Exploring Mousewood and abusing crows
There're few things quite as enjoyable as spending a rainy afternoon indoors, playing a fantastical adventure game. I recently got my grubby mitts on a preview code for prolific adventure game studio Daedalic's upcoming magic...

Goodbye Deponia photo
Goodbye Deponia

Bid farewell to Deponia


Wave till your arm aches
Apr 24
// Fraser Brown
Cheerio, you sexy adventure game. Deponia's pretty groovy, just ask our (presumably) gun-toting Texan, Mr. Pinsof, who's been enjoying the series quite a bit. But all good things must come to an end, and with Goodbye Deponia&...
Blackguards photo
Blackguards

Hang out with drug addicts and murderers in Blackguards


From adventure to turn-based RPG
Mar 21
// Fraser Brown
Straying from its more worn path, Daedalic Entertainment is branching out from adventure games to tackle the world of turn-based RPGs in Blackguards. Set in the land of Aventuria, the setting of The Dark Eye: Chains of S...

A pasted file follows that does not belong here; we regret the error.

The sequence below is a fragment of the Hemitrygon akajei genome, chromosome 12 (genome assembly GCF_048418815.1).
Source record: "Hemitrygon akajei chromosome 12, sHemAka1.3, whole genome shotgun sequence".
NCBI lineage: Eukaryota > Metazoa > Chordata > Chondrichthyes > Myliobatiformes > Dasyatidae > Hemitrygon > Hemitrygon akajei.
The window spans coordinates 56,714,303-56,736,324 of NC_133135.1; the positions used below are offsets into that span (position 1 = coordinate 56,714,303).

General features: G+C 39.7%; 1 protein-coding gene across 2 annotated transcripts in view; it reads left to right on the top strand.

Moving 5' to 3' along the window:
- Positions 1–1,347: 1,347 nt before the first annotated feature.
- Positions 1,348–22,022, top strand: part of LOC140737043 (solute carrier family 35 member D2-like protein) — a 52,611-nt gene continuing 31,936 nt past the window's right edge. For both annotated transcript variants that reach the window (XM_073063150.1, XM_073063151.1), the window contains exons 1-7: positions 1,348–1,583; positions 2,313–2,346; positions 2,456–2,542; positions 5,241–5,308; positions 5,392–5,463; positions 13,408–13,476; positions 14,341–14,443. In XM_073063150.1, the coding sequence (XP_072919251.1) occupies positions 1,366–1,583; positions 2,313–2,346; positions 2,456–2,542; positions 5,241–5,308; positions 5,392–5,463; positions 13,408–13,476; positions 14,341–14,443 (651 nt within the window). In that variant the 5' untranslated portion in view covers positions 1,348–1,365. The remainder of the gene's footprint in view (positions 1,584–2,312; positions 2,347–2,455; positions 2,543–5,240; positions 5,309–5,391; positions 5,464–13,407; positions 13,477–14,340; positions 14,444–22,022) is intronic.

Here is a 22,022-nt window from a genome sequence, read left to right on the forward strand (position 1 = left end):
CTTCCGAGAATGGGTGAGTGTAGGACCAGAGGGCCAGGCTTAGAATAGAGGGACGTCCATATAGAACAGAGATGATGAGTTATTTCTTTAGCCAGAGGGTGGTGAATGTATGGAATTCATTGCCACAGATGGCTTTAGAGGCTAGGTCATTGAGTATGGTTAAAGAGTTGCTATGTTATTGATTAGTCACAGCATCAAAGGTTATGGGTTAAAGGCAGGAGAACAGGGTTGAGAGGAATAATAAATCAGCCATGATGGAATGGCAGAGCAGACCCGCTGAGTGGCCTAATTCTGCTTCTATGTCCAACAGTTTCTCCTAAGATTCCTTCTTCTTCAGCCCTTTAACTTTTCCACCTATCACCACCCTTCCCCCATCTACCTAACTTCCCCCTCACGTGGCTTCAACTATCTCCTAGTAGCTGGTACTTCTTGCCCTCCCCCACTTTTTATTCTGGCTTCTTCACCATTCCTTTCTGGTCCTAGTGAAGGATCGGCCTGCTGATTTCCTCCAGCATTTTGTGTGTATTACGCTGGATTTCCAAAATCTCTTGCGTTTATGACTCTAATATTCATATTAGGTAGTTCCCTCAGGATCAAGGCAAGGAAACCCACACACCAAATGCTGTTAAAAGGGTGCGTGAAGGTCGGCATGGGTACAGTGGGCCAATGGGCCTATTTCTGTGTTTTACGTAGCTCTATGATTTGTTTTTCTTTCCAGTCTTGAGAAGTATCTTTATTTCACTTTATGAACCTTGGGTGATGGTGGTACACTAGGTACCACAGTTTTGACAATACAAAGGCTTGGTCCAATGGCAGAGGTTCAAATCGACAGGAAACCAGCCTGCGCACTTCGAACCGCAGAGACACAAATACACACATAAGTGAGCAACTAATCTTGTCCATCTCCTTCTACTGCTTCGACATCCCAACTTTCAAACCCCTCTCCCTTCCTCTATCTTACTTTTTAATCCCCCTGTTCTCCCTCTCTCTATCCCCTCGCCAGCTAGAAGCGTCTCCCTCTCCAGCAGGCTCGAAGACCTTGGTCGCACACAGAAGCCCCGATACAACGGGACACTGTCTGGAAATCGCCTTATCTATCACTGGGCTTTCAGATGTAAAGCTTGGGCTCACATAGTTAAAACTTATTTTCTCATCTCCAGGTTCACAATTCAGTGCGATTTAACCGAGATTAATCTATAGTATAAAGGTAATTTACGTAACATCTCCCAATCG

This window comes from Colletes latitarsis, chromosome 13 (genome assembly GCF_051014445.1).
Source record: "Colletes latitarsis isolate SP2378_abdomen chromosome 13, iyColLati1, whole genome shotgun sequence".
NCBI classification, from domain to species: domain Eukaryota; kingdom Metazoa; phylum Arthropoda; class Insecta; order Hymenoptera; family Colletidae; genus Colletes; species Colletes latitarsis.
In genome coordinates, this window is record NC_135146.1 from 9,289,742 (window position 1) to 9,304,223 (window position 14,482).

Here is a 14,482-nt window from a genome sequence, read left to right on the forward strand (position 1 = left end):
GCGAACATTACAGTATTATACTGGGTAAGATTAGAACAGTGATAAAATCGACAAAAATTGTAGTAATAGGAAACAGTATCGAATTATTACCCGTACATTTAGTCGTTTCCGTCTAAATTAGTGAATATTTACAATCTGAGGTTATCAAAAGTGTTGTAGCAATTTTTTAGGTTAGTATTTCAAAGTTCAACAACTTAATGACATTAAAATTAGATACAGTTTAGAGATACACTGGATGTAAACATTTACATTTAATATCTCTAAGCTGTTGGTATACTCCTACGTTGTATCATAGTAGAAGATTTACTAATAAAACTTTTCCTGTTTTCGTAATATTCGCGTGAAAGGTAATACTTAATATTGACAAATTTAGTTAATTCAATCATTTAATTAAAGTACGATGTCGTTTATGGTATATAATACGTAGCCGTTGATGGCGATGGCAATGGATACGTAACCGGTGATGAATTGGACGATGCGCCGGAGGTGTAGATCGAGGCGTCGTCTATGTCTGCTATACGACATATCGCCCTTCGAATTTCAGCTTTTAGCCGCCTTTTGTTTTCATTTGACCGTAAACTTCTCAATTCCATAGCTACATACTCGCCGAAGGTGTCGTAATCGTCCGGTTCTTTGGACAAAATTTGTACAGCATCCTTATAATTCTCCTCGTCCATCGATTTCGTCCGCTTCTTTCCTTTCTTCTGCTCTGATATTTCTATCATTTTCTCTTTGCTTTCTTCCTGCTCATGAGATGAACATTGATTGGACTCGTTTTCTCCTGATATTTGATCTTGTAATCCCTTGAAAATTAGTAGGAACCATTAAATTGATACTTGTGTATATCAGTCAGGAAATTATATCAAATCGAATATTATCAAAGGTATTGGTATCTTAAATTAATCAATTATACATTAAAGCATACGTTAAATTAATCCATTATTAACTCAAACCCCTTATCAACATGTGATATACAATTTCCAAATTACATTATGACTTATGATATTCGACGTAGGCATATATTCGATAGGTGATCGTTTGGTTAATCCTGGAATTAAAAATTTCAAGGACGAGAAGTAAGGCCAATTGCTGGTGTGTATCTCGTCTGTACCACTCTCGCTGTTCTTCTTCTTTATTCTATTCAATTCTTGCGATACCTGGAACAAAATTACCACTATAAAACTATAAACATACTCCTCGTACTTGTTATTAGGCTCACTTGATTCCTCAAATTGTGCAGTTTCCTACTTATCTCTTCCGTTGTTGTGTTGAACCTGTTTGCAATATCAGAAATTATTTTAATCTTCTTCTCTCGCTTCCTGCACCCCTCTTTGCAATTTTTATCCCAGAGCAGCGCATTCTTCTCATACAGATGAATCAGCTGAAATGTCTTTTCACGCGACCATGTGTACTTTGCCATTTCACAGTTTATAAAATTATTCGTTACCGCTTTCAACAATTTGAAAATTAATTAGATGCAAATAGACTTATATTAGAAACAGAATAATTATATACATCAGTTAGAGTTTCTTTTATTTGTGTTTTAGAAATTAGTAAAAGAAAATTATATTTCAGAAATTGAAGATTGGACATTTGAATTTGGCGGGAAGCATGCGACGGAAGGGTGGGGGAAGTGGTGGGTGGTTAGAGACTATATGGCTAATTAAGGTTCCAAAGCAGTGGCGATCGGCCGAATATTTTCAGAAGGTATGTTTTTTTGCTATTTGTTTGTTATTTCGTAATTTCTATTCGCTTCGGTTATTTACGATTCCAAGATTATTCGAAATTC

Memoria announced photo
Memoria announced

Daedalic's new adventure game, Memoria, looks gorgeous


Pointing and clicking to adventure
Mar 18
// Fraser Brown
Indie adventure developer Daedalic is returning to Aventuria, the setting of last year's sumptuous, yet sometimes frustrating The Dark Eye: Chains of Satinav, with Memoria. If it's anything like the previous installment, it p...
PUG! photo
PUG!

Night of the Rabbit has pug in it, so it's probably good


Color me bias
Feb 23
// Allistair Pinsof
Not since Spelunky have I been so excited for a game featuring a pug. The Night of the Rabbit is Daedelic's (Deponia series, Harvey's New Eyes) latest adventure epic and a welcome return to comedic fantasy after the underwhe...

Review: A New Beginning: Final Cut

Jan 04 // Fraser Brown